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Nov 1, 2001 12:00 AM
Prior to Sept. 11, in spite of the weak economy, Print 01 was attracting good attendance, and exhibitors reported steady and serious buying activity across all product types and sizes,” says Regis J. Delmontagne, president of the show's organizer, Graphic Arts Show Co. (GASC) (Reston, VA). “After the terrorist attack, the thoughts of everyone [attending the show in Chicago] naturally turned to concern for our families and colleagues nationwide and for our country.”
While McCormick Place was subdued, one vendor called it a “damn good selling show,” a sentiment echoed by others. About 66,300 people attended the show during its Sept. 6-13 run.
Earlier this year, PIA (Alexandria, VA) reported that about one-half of U.S. commercial web printers have computer-to-plate (CTP) capability, compared to one-tenth of sheetfed, four-up commercial printers. At Print 01, it was clear that vendors were determined to help small and midsize printers enter the all-digital age.
In addition to a dizzying array of direct-imaging (DI) presses, digital printers, inkjet proofers and platesetters, there was a plethora of products for smaller operations. Examples include Heidelberg (MetaDimension) and CreoScitex's (Prinergy and Brisque Entro) entry-level PDF workflows; Müller Martini's 6,000-cph Valore saddlestitcher, a first step into automated finishing for growing printers; and Colter & Peterson's halfsize cutter.
A few print-procurement dot-com survivors were on hand, but most Internet-related news concerned workflow solutions that bring printers closer to content creators, including file transfer, preflighting, color correction and remote proofing. Heidelberg (Kennesaw, GA), for example, announced it will integrate and resell RealTimeImage's on-line proofing technology as HDProof. The service will be offered using an application-service-provider (ASP) model in Q4.
Although the show featured almost 900 exhibitors, merger and acquisition news generated the most buzz. Fuji Photo Film USA (Hanover Park, IL) acquired distributors PrimeSource, Heartland Imaging and Graphic Systems; HP acquired Indigo (Maastricht, Netherlands); and Barco Graphics (Gent, Belgium) and Purup-Eskofot (Ballerup, Denmark) merged into one company: BPE.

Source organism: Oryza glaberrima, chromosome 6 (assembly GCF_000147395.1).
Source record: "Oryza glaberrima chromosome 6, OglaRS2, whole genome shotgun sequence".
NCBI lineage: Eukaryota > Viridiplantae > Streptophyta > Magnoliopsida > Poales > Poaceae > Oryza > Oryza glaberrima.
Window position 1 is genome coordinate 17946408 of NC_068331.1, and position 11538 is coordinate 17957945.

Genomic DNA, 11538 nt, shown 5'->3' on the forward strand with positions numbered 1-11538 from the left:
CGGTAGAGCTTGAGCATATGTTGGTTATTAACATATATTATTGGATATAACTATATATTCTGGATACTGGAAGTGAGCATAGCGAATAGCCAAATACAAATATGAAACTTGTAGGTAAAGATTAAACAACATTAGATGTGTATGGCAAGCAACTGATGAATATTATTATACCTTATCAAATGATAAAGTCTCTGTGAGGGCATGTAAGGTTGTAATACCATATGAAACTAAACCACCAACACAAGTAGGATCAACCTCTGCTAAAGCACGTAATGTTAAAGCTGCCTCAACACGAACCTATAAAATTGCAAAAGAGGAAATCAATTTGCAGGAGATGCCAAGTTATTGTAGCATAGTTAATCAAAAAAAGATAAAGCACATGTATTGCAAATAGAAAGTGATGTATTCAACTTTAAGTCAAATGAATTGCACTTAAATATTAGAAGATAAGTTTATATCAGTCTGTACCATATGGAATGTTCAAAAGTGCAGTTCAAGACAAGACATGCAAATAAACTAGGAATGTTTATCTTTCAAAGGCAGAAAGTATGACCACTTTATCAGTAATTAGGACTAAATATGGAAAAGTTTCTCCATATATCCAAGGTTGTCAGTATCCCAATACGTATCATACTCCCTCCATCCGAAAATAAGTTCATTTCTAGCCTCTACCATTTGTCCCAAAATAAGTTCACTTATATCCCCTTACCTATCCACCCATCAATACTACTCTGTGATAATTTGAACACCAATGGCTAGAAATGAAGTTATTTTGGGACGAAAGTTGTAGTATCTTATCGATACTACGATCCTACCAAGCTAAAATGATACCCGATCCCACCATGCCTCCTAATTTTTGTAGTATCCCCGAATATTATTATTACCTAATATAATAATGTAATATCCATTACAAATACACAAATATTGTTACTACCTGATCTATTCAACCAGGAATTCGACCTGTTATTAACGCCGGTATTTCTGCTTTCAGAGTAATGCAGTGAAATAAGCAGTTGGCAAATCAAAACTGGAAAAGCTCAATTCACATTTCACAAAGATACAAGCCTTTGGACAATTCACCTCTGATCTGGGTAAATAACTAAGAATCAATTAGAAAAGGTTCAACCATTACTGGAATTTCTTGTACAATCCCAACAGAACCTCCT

“With the dealer channel undercapitalized for the most part, Fuji appears to be attempting to solidify its channel,” relates M. Richard Vinocur, publisher, Footprint Communications (Fort Lee, NJ) and american printer “Perspective” columnist. “Several of its dealers have closed branches in the face of troubled economic times. The move seems to afford Fuji a chance to build a direct sales organization.”
In the short term, Vinocur predicts PrimeSource's key competitors, Pitman Co. (Totowa, NJ) and Xpedx (Covington, KY), are likely to gain shares of Agfa and Kodak sales. He further anticipates that both consumable manufacturers ultimately will build their own proprietary dealer network rather than stick with the Fuji-owned channel.
Kirkbi A/S, parent company of Purup-Eskofot, will own 51 percent of BPE; Barco N.V. will own 49 percent. William Shulin-Zeuthen, current president and CEO of Purup-Eskofot, has been named CEO of BPE. Barco and Purup's product lines will be merged into one portfolio.
Hewlett Packard (HP) (Palo Alto, CA), Heidelberg (Kennesaw, GA) and Xerox Corp. (Rochester, NY) also had big news. HP announced its acquisition of the remaining outstanding shares of digital-press vendor Indigo N.V. (Maastricht, Netherlands). In September 2000, HP invested $100 million in Indigo, corresponding to 13.4 percent of Indigo's outstanding shares. Under the new agreement, HP will acquire the remaining shares of Indigo for approximately $629 million in HP common stock and a potential future cash payment of up to $253 million, contingent upon Indigo's achievement of long-term revenue goals, for an aggregate potential payment of up to $882 million.